The organisers are ahead of the curve. This year’s event includes the new Innovation Festival that recognises the mind-blowing technology and data behind some of the world’s most creative ideas.
So why are some traditionalists concerned that increased discussions around programmatic, data and social networks – at an event renowned for creativity and innovation – could overshadow the true essence of the festival?
Critics of the new status quo at Cannes would do well to heed the advice of the enigmatic Don Draper from Mad Men, “If you don’t like what’s being said, change the conversation.”
The technological tools available to today’s marketers would be as unimaginable to the Madison Avenue advertising executives of the 1960s as an iPhone or smartwatch – but the sentiment still holds true. Instead of focusing on how automation is the antitheses of everything the advertising industry stands for, attendees should consider how new developments in advertising technology can actually drive creativity and innovation.
In Draper’s world of limited communication channels and a linear path to purchase, it was possible to deliver effective marketing via manual processes – but this is no longer the case. Better connected consumers and an avalanche of audience data available from consumer touchpoints and advertising impressions across numerous devices and channels, makes analysis and delivery of data on this scale is beyond human capabilities.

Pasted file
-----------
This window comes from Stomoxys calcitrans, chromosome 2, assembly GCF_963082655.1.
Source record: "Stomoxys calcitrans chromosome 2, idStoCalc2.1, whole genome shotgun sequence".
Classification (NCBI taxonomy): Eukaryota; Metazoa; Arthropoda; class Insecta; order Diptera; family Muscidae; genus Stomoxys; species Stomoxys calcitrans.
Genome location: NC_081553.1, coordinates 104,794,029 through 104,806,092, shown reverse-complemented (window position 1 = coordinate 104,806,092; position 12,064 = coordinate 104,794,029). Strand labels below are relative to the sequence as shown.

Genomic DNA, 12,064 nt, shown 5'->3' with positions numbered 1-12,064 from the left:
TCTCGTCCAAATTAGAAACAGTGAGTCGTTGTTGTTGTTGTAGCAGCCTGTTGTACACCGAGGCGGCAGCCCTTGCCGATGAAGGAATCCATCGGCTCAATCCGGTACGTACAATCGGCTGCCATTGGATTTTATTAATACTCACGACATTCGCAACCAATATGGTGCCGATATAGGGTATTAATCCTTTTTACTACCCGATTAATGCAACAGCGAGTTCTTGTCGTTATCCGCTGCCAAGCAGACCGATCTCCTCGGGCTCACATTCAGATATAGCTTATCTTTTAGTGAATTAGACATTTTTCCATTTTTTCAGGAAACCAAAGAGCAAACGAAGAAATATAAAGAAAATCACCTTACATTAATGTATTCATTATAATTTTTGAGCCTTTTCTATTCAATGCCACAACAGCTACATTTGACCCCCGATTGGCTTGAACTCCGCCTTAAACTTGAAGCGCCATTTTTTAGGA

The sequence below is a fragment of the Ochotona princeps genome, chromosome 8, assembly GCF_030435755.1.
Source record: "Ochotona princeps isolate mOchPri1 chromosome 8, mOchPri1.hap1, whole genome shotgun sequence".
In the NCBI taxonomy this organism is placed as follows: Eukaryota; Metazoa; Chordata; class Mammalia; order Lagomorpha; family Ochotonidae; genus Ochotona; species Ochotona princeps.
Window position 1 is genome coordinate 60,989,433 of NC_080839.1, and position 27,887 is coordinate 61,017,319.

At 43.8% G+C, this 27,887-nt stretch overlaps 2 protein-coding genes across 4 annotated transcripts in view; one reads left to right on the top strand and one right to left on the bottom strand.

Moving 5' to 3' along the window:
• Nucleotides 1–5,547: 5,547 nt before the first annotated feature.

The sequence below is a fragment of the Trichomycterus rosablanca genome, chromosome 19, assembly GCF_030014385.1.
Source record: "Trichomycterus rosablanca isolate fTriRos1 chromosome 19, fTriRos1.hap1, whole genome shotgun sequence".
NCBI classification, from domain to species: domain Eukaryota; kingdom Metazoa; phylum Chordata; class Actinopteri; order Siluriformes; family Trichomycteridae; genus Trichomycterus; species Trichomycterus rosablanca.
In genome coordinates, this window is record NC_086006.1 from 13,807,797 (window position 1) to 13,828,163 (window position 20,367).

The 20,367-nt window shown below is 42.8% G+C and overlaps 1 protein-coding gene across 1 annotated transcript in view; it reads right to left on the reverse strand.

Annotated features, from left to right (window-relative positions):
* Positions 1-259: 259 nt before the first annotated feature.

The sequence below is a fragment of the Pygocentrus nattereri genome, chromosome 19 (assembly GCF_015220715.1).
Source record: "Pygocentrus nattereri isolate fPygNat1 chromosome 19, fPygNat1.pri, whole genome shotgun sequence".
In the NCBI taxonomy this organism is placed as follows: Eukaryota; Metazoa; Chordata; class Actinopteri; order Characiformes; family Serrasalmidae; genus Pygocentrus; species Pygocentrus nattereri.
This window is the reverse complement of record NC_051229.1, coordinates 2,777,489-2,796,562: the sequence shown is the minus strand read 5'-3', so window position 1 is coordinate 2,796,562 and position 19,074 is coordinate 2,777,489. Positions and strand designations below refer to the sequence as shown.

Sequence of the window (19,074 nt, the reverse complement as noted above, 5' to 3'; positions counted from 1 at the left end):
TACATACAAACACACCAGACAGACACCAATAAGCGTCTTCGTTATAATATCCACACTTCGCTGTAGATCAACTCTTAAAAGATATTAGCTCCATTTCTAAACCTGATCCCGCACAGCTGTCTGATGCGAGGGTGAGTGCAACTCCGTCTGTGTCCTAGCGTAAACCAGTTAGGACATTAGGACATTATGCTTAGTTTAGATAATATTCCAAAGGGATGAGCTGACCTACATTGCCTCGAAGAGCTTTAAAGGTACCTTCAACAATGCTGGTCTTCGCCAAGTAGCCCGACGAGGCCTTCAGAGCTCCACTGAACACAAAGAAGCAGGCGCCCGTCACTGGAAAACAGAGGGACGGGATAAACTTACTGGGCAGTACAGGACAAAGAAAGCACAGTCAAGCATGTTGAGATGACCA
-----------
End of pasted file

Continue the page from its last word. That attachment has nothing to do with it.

Programmatic technology and sophisticated attribution algorithms can provide granular data that enables advertisers to overcome the challenges of scale and gain deeper insights into what works, what doesn’t – and why. Advanced algorithms mine all the data – both online and offline – to uncover the precise combinations of audience, media, creative, and message that will best achieve the desired outcomes specific to an advertiser’s business needs, and automatically execute the buying, in real-time, across multiple digital channels.
Dynamic creative optimisation (DCO) is the perfect example of technology and creativity working hand-in-hand. It allows the most relevant creative elements to be selected and combined in real-time. This produces a personalised ad for each consumer based on decisioning points such as gender, location, weather and previous interactions. The creative and media sides of the house collaborate to come up with innovative ways to connect with the consumer – translating into smarter, more timely and impactful marketing.
We can’t be sure what Don Draper would make of the ad tech-branded cabanas along Cannes’ Boulevard de la Croisette, although we’re sure he would enjoy the yacht-based networking events and cocktail parties. What is clear is that the time has come to follow his advice and change the Cannes conversation from whether technology spells the end of creative imagination, to how it can drive creativity and innovation across an evermore-complex media landscape.
Dave Reed, managing director EMEA, MediaMath